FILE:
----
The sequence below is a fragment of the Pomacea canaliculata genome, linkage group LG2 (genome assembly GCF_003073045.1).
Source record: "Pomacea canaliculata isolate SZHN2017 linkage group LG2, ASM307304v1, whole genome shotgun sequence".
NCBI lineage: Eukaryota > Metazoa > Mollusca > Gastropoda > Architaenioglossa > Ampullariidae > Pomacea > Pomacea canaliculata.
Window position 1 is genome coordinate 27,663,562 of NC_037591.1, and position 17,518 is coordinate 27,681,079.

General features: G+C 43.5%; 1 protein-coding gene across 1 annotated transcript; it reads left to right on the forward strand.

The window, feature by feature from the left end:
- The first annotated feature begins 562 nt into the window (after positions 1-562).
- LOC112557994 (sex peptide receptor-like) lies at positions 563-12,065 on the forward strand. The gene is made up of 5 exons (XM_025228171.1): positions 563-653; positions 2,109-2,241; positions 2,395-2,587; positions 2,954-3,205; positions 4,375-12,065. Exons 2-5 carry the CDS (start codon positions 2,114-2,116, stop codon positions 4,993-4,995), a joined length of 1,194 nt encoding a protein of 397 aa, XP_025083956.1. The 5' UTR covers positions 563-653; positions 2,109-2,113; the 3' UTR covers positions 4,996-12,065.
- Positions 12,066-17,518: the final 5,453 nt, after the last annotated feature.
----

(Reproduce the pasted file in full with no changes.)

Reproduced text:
The sequence below is a fragment of the Pomacea canaliculata genome, linkage group LG2 (genome assembly GCF_003073045.1).
Source record: "Pomacea canaliculata isolate SZHN2017 linkage group LG2, ASM307304v1, whole genome shotgun sequence".
NCBI lineage: Eukaryota > Metazoa > Mollusca > Gastropoda > Architaenioglossa > Ampullariidae > Pomacea > Pomacea canaliculata.
Window position 1 is genome coordinate 27,663,562 of NC_037591.1, and position 17,518 is coordinate 27,681,079.

General features: G+C 43.5%; 1 protein-coding gene across 1 annotated transcript; it reads left to right on the forward strand.

The window, feature by feature from the left end:
- The first annotated feature begins 562 nt into the window (after positions 1-562).
- LOC112557994 (sex peptide receptor-like) lies at positions 563-12,065 on the forward strand. The gene is made up of 5 exons (XM_025228171.1): positions 563-653; positions 2,109-2,241; positions 2,395-2,587; positions 2,954-3,205; positions 4,375-12,065. Exons 2-5 carry the CDS (start codon positions 2,114-2,116, stop codon positions 4,993-4,995), a joined length of 1,194 nt encoding a protein of 397 aa, XP_025083956.1. The 5' UTR covers positions 563-653; positions 2,109-2,113; the 3' UTR covers positions 4,996-12,065.
- Positions 12,066-17,518: the final 5,453 nt, after the last annotated feature.